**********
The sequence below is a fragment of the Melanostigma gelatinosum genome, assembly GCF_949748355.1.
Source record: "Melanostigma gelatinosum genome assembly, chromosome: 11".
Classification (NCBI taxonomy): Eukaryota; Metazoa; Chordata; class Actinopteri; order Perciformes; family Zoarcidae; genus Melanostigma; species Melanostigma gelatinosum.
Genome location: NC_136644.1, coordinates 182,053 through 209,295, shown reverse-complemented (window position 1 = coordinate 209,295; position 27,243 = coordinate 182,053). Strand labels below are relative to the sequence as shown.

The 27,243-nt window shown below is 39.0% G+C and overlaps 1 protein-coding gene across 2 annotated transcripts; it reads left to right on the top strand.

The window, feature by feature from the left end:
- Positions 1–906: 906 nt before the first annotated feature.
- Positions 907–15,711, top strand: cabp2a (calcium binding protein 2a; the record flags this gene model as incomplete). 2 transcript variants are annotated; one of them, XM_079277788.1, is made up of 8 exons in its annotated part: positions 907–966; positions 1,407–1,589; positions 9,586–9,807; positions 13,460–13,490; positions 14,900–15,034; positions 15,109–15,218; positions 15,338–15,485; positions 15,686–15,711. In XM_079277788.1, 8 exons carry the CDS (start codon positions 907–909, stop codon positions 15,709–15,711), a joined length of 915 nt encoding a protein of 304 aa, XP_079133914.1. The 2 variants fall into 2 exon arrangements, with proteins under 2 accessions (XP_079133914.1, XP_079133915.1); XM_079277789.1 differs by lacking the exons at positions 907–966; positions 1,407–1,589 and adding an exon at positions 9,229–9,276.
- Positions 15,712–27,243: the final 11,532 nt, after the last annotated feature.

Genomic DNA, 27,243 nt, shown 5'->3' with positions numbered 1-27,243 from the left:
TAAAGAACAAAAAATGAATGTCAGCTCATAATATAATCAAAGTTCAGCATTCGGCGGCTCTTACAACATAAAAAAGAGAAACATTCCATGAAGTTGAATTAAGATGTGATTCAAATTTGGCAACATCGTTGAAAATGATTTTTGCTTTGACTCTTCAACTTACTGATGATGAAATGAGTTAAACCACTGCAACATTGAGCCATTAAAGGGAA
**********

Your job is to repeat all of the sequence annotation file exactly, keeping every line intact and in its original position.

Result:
The sequence below is a fragment of the Melanostigma gelatinosum genome, assembly GCF_949748355.1.
Source record: "Melanostigma gelatinosum genome assembly, chromosome: 11".
Classification (NCBI taxonomy): Eukaryota; Metazoa; Chordata; class Actinopteri; order Perciformes; family Zoarcidae; genus Melanostigma; species Melanostigma gelatinosum.
Genome location: NC_136644.1, coordinates 182,053 through 209,295, shown reverse-complemented (window position 1 = coordinate 209,295; position 27,243 = coordinate 182,053). Strand labels below are relative to the sequence as shown.

The 27,243-nt window shown below is 39.0% G+C and overlaps 1 protein-coding gene across 2 annotated transcripts; it reads left to right on the top strand.

The window, feature by feature from the left end:
- Positions 1–906: 906 nt before the first annotated feature.
- Positions 907–15,711, top strand: cabp2a (calcium binding protein 2a; the record flags this gene model as incomplete). 2 transcript variants are annotated; one of them, XM_079277788.1, is made up of 8 exons in its annotated part: positions 907–966; positions 1,407–1,589; positions 9,586–9,807; positions 13,460–13,490; positions 14,900–15,034; positions 15,109–15,218; positions 15,338–15,485; positions 15,686–15,711. In XM_079277788.1, 8 exons carry the CDS (start codon positions 907–909, stop codon positions 15,709–15,711), a joined length of 915 nt encoding a protein of 304 aa, XP_079133914.1. The 2 variants fall into 2 exon arrangements, with proteins under 2 accessions (XP_079133914.1, XP_079133915.1); XM_079277789.1 differs by lacking the exons at positions 907–966; positions 1,407–1,589 and adding an exon at positions 9,229–9,276.
- Positions 15,712–27,243: the final 11,532 nt, after the last annotated feature.

Genomic DNA, 27,243 nt, shown 5'->3' with positions numbered 1-27,243 from the left:
TAAAGAACAAAAAATGAATGTCAGCTCATAATATAATCAAAGTTCAGCATTCGGCGGCTCTTACAACATAAAAAAGAGAAACATTCCATGAAGTTGAATTAAGATGTGATTCAAATTTGGCAACATCGTTGAAAATGATTTTTGCTTTGACTCTTCAACTTACTGATGATGAAATGAGTTAAACCACTGCAACATTGAGCCATTAAAGGGAA